Waiting For What May Never Come

I guess Cubs fans have given up on the dual tracks we hoped the organization would enact to develop a long-term winner. The first track was obviously a raging success. The Cubs promised, and did, draft and find a bunch of ready-made offensive players who wouldn’t take all that long to get to the majors and make for a fierce lineup. And they did. All of Rizzo, Bryant, Russell, Happ, Schwarber were on the team within two years of being drafted/acquired, and all have at least flashed being plus offensive players. And all are young enough to think they’ll be around for a long time. They’ve also improved Baez and Contreras, and Almora eventually made it up as well.

What we also hoped, if not thought, is that deeper in the system the Cubs would also develop a flotilla of pitchers who would then follow those hitters, and eventually be ready to replace Arrieta and Lackey and then Lester down the road. This is the part that hasn’t come to fruition. And it’s really a wonder why we thought it might happen.

Because this front office has never done it.

Here’s a list of starters that Theo Epstein has drafted both with the Red Sox and Cubs to have an impact in the majors: Clay Buchholz, Charlie Blackmon (yes, that one, so clearly not as a pitcher), Justin Masterson… and I’m afraid that’s it. And Masterson and Buchholz never exactly set the world on fire, though at least Buckles threatened it every so often before falling down the cliff under an avalanche of homers.

In that time, this front office hasn’t really produced that many effective relievers either. Jonathan Papelbon yes, Hunters Strickland…ok, and we have hopes for Carl Edwards Jr. We can throw Kyle Hendricks on this list, as though they didn’t draft him he was a minor leaguer they clearly identified and did bring through the system.

So it’s a wonder why this isn’t marked out as more of a blindspot than it has been. Looking over the top Cubs prospects, there are pitchers there but they’re mostly down the system with a lot of obstacles in their way before they became major leaguers. Adbert Alzolay is the only one you hear with a chance to make it to the majors in the next year or two. And he hasn’t been above Double-A yet.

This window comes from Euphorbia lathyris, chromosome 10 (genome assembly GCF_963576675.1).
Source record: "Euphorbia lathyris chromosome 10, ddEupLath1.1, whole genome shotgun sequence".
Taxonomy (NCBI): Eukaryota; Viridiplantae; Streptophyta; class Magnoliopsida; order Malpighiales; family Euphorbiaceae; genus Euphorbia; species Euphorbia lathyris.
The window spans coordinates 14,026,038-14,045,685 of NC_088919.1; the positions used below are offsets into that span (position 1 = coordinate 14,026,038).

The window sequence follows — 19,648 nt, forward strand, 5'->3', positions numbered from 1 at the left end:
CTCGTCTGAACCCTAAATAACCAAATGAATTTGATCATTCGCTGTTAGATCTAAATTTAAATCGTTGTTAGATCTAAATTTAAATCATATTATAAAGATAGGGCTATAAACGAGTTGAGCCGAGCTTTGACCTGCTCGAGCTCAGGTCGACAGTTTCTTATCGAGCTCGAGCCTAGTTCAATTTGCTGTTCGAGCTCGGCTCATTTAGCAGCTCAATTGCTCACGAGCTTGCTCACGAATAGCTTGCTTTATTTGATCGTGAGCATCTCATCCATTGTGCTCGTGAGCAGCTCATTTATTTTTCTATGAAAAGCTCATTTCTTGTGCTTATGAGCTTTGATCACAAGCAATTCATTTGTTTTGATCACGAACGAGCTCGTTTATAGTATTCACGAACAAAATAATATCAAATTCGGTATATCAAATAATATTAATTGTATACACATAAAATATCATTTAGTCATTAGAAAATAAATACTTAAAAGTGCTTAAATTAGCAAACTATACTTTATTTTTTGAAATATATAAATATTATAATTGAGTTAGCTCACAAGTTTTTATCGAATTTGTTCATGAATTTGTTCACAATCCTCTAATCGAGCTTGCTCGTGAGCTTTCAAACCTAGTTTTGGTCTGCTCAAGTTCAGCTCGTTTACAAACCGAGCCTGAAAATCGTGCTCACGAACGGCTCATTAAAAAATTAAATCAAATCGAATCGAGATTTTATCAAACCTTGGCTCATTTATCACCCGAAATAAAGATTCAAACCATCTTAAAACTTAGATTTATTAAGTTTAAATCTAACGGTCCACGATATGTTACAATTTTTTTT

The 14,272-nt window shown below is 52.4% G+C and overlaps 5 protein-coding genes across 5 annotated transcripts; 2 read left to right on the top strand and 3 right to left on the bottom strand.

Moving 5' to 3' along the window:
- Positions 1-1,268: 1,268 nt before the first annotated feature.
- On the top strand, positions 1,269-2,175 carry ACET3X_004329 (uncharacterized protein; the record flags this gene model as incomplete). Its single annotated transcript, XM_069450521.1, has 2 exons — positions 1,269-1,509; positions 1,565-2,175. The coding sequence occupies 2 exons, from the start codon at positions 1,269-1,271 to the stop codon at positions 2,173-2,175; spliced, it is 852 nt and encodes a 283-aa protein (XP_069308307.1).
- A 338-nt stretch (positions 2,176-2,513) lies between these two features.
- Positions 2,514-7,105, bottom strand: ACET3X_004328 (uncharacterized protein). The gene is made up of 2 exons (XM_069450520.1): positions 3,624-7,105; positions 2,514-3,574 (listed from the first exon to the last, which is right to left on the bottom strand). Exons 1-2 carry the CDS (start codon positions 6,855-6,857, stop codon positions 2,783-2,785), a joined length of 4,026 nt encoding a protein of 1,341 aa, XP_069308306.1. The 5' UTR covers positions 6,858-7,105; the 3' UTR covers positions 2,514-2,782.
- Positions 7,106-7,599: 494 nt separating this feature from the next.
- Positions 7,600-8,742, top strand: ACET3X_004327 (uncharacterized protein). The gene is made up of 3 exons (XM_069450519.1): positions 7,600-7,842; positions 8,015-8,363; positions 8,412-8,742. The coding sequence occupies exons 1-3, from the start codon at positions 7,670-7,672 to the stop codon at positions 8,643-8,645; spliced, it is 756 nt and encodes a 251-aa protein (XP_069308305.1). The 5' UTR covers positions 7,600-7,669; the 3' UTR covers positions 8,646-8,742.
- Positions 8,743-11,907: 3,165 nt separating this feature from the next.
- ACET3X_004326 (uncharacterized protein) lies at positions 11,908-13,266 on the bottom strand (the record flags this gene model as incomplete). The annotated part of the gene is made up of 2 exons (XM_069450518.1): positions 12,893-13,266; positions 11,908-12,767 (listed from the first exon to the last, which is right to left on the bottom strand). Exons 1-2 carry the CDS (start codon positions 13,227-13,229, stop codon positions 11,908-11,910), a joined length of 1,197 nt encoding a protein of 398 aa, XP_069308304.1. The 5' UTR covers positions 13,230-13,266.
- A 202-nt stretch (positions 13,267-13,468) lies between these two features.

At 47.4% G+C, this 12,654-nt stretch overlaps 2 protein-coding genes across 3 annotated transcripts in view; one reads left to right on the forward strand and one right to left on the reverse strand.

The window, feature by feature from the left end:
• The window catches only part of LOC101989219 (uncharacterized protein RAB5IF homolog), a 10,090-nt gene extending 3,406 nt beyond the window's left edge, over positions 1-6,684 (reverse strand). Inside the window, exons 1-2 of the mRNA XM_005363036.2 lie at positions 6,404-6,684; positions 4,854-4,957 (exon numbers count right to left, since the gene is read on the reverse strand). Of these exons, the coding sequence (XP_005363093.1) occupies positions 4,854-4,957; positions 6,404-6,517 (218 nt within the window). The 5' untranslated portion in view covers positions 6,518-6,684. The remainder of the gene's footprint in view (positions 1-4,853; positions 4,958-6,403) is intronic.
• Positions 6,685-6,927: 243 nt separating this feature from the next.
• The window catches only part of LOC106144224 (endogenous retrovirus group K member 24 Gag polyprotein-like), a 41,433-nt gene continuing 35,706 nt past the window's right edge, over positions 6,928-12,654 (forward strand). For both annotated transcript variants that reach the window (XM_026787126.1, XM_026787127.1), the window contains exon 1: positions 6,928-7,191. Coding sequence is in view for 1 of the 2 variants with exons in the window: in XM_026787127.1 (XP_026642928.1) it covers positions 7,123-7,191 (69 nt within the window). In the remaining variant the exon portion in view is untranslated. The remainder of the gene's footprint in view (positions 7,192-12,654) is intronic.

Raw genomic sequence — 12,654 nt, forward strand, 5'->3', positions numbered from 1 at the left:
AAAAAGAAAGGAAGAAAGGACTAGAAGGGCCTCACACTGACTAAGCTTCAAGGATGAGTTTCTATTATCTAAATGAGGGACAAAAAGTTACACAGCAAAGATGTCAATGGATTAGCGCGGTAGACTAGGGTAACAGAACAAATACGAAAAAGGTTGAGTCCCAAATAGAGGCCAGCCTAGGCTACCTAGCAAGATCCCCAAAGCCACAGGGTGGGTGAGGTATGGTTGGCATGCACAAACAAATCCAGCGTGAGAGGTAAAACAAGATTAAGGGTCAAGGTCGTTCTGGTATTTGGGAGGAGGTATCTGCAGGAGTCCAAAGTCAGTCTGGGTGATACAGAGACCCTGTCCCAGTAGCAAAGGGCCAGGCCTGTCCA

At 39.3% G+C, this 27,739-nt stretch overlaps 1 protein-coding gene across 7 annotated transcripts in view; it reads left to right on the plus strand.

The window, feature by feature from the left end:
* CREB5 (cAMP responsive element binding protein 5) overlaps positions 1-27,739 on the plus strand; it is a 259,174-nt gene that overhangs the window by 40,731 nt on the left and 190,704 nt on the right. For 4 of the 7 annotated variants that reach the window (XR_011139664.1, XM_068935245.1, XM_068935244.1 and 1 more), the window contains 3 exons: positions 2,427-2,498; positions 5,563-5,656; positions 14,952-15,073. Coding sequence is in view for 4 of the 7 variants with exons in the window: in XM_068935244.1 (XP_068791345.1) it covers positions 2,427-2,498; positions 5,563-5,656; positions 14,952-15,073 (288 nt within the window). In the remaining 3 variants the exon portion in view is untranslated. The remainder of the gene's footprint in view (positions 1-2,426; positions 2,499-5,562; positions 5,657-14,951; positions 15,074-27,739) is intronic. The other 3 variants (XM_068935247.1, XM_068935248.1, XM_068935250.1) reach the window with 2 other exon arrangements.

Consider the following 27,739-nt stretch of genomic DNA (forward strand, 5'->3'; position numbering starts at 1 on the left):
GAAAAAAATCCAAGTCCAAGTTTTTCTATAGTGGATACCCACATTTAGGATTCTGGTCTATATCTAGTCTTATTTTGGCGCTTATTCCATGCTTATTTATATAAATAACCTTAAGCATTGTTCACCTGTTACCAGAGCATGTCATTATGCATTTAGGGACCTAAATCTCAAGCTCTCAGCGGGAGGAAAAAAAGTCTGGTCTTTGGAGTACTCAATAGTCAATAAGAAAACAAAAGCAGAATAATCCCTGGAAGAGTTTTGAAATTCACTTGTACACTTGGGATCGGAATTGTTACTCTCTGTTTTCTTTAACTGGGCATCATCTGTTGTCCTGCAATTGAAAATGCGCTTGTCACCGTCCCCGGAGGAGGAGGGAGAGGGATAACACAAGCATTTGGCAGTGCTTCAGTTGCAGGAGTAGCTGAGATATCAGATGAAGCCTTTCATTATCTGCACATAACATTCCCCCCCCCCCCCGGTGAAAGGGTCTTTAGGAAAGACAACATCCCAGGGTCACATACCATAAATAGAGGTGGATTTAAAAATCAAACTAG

So yeah, there just hasn’t been much, and it’s getting harder and harder to think there will be. The Cubs have tried to attack it with numbers, just taking pitchers and hoping they produce one out of it.

But at some point, while the Cubs have been exemplary at developing every day players and instilling the proper baseball tenets in them, we have to ask what it is they’re doing for their pitchers. And it’s not like you have to keep bringing them through. We’ve seen what happens to teams that are hinging themselves to a raft of young pitchers. Hello, Mets, twice. The Giants did win two World Series on the backs of their young starters, but by the time the third one rolled around it was Bumgarner and their offense that was doing the heavy lifting. And even the second one Lincecum had already been moved to the pen.

I think the Cubs know this, which is why they’ve been so focused on the bats in the system. There might not be a way to do it. Looking around, the Dodgers have Kershaw and that’s about it. Wood was traded for, Hill signed, Darvish traded for. Urias was their prized prospect. He may never be the same again. And that’s the thing. Pitchers get hurt early on, and you don’t know what you have after that. The Astros had Keuchel drafted, and McCullers too. But that’s it. Morton a signing, Verlander a trade, Fiers a trade. The Yankees had Severino. The Red Sox didn’t have any homegrown starter. Only the Tribe could be considered to have more than one with Kluber, Carrasco, and Salazar. The Nationals had Strasburg and that’s about it. It’s just not something that happens a lot.

The Brewers were built as much on their young starters as their impressive young lineup. But with Jimmy Nelson’s injury, where are they now? The Cards might roll out three impressive young starters next year in Martinez, Weaver, and Reyes if he returns healthy. But who knows? And if he’s not, and Martinez continues to pitch scared in the bigger games?

It just might be the Cubs are always going to let others develop pitching, and then go get what is already proven. It’s hard to gauge if that will work over and over. It did the past three years, and you wouldn’t expect a staff built on at least Lester, Q, and Hendricks next year is going to be bad. But prospects to trade run out. There’s only so much money, with the luxury tax. It’s going to be a constant shuffle. And it will be harder and harder when the position players start to actually get paid.

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